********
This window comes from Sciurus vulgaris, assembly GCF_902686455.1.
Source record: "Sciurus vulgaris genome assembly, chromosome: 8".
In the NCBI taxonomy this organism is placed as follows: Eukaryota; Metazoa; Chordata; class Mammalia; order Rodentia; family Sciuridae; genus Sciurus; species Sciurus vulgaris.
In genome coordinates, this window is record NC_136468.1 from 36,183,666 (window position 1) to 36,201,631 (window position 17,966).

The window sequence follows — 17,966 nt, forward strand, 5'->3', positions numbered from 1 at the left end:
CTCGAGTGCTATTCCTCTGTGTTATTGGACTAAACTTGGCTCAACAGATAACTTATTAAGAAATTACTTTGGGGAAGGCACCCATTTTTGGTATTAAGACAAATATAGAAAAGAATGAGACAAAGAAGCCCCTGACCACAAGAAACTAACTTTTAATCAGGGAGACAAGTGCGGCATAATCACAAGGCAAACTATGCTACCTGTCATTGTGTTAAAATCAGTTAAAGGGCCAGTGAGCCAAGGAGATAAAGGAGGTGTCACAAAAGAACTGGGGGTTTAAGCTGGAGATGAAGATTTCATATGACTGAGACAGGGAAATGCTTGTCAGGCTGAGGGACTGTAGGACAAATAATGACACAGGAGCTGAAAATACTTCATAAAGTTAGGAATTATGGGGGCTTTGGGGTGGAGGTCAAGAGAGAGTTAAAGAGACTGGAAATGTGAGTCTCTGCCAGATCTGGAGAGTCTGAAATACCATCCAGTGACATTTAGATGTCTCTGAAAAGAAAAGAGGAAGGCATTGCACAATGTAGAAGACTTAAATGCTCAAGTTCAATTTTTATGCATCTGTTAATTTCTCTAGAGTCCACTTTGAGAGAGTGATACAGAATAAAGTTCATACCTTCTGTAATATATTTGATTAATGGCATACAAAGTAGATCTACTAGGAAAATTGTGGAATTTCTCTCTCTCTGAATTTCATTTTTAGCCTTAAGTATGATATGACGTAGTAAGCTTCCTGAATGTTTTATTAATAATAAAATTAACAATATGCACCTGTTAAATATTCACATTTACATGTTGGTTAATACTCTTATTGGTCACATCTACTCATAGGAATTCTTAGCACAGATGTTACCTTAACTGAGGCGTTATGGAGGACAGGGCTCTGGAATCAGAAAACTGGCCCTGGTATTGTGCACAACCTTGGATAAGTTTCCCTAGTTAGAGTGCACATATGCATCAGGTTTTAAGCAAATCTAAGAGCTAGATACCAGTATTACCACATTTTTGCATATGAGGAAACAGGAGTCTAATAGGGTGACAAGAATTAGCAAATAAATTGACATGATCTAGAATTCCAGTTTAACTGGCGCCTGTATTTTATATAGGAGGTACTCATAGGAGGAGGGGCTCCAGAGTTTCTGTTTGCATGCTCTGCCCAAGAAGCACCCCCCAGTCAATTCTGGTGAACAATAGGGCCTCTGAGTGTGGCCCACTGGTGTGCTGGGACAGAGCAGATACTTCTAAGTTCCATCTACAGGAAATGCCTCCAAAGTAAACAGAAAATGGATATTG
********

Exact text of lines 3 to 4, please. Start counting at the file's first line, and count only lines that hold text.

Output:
In the NCBI taxonomy this organism is placed as follows: Eukaryota; Metazoa; Chordata; class Mammalia; order Rodentia; family Sciuridae; genus Sciurus; species Sciurus vulgaris.
In genome coordinates, this window is record NC_136468.1 from 36,183,666 (window position 1) to 36,201,631 (window position 17,966).